"This will be one of if not the greatest, strongest, and most detrimental hurricanes that Florida has ever seen." - Anderson Cooper, CNN "The largest evacuation in history from the state of Florida is happening right now as people are trying to escape for their lives." - Sean Hannity, Fox News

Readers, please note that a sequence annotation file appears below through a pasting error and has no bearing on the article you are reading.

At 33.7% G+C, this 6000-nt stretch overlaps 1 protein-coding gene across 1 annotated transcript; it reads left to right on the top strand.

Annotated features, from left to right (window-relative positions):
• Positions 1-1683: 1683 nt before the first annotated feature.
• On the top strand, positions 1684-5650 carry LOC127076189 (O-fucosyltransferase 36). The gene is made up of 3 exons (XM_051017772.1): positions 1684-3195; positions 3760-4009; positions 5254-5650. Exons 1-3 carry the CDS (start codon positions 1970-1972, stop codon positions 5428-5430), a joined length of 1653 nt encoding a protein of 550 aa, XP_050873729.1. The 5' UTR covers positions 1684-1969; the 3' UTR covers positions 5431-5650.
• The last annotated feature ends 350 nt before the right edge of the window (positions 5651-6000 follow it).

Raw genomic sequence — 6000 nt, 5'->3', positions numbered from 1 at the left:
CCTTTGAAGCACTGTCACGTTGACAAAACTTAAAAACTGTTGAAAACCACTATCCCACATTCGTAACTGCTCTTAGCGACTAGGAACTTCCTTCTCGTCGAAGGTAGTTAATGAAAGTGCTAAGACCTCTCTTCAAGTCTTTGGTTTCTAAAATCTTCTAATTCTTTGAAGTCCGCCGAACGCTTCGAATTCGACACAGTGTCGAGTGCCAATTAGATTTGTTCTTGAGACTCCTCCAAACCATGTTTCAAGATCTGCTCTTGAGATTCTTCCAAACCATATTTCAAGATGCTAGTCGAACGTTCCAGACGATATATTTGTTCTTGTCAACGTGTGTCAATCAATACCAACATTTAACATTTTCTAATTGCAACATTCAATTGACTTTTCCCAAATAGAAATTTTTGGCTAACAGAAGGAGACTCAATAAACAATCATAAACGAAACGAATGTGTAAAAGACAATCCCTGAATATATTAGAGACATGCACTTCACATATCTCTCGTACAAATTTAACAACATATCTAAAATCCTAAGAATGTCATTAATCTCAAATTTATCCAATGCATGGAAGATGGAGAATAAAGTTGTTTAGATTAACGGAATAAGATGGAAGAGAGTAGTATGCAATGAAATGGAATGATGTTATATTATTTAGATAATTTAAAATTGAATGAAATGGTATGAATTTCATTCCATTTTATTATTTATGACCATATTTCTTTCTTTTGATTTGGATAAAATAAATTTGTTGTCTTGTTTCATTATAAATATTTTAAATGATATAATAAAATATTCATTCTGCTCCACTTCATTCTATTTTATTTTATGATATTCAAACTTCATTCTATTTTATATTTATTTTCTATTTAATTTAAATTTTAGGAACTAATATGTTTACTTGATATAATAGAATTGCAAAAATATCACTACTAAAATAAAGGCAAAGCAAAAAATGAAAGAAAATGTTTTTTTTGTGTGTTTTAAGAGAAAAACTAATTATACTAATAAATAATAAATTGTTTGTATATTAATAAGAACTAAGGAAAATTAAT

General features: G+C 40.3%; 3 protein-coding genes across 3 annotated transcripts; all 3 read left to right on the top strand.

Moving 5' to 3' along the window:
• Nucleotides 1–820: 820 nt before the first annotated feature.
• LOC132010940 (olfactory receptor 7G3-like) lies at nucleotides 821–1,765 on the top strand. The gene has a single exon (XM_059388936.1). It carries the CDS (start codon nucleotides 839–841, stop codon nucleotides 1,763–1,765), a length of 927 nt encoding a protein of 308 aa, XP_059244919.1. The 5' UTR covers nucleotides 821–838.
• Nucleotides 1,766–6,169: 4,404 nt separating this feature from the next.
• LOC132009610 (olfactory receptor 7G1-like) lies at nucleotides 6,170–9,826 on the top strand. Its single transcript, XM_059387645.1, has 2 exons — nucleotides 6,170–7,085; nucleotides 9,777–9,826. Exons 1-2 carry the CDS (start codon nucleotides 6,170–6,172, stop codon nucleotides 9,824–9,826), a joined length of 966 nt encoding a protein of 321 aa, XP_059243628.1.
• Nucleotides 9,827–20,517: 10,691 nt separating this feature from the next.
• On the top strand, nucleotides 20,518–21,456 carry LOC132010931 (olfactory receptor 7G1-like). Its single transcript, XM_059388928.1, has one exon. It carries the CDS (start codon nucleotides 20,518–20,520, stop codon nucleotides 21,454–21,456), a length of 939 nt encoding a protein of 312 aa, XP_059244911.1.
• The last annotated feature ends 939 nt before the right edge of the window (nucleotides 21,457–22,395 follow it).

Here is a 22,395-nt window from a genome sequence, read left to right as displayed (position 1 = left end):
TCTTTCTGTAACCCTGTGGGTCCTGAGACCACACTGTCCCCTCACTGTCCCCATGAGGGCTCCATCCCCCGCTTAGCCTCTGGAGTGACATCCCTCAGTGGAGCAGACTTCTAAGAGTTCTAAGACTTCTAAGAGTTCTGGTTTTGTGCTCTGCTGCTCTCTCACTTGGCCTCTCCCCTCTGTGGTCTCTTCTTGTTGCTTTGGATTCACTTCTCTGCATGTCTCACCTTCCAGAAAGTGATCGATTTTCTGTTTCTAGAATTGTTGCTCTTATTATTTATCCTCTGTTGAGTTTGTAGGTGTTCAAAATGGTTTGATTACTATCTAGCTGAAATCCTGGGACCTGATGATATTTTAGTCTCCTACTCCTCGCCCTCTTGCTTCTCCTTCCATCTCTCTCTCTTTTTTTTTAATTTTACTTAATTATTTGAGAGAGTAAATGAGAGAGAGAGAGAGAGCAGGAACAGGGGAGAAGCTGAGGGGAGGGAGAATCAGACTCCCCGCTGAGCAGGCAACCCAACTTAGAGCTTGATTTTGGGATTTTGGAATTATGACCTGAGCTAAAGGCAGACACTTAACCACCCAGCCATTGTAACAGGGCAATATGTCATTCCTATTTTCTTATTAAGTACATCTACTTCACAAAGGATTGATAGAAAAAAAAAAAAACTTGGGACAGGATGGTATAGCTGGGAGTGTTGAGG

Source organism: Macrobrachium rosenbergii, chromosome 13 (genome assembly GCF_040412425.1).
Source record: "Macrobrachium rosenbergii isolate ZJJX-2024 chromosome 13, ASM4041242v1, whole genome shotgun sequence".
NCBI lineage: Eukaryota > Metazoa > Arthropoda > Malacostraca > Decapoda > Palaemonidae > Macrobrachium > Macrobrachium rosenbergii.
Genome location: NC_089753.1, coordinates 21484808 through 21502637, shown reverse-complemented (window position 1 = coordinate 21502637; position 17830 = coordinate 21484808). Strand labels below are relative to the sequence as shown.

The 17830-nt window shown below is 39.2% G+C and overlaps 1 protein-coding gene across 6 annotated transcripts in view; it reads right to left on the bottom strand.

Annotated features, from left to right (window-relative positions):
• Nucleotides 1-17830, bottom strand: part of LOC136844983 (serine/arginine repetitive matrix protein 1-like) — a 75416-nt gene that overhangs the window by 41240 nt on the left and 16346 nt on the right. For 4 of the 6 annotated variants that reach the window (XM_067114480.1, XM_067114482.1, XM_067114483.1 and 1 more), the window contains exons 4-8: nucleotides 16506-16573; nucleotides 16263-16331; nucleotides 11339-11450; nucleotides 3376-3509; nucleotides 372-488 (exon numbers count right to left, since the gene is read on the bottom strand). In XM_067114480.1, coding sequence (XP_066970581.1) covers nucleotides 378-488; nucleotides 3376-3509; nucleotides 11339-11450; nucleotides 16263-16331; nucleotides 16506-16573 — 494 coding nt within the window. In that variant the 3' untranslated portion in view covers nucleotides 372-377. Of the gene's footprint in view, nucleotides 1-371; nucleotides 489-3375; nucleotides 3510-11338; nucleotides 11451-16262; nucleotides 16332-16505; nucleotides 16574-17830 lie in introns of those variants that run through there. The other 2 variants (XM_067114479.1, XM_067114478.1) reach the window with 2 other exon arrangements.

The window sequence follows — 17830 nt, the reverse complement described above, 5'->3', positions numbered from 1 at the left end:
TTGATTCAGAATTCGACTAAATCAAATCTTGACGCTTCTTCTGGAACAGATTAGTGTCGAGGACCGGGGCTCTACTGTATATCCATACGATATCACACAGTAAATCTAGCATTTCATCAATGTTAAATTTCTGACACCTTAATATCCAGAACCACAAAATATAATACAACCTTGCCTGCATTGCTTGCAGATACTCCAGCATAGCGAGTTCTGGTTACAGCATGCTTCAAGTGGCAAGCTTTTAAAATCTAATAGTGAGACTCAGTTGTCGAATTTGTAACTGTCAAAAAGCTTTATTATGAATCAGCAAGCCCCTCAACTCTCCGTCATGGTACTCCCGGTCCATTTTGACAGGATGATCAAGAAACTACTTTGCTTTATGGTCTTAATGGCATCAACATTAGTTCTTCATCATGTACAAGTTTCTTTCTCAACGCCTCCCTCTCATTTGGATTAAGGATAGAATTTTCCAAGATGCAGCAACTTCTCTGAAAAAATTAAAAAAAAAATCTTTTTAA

These were just two of the statements with thousands of other warning reportings being heard over the radio and tv as Hurricane Irma closed in on us in Southwest, Florida. Hurricane Irma was destined to hit our area early September right after we had closed on our new house just weeks before and after moving to Florida just months earlier. I have to admit, one of my greatest fears when we decided to relocate our family to Florida was "what if a hurricane hits?" to which everyone we met including my realtor (go figure) was diminishing hurricanes and how they never have them and how they're never a big deal. Then, all of a sudden it felt like we signed the dotted line to close on our house and we began hearing the warnings of the most dangerous hurricane headed right for our home. Not only was my home and all of our belongings in jeopardy but my husband is an executive in healthcare and had informed me that he would not be leaving in the event they had to evacuate thousands of people. Leading up to the actual week of the hurricane it felt like a waiting game. Was this really going to be as bad as everyone is saying? Coming from Georgia, I had no idea what hurricane shutters are and how do you put them on your house? Luckily, when we bought the house it came with an organized metal shutter system that have to be individually placed on all windows and doors and porches, but we still had no idea how to put them on. When I say storm shutters - I don't mean light wood cute little shutters. These are massive 12 foot x 2 foot sheets of metal that have to be slid into grooves and then hand screwed into a bolt that you slide through the grooves. Each window took approximately 5 sheets of the 12 x 2 metal shutters to cover just that one window. The week of the hurricane, no one in our neighborhood had really put their shutters up. There seemed to be this mutual feeling of everyone sort of looking to see if the others had become anxious enough to put theirs up yet. We felt like if no one else has put theirs up then maybe we just need to "do as the Floridians do" and not get too worked up. It was the calm before the storm where no one really seemed to be preparing. Cameron and I finally said to one another that let's be safe instead of sorry and go ahead and put ours on in the event something happens and we can't be here to get them on. He and I worked all through the night to get them on, taking us hours to get them up. (We had a wonderful neighbor help take them down!) We boarded the house and garage up like a fortress. It all seemed surreal when you're walking around your house in broad daylight but you can't see outside because your brand new house is boarded up.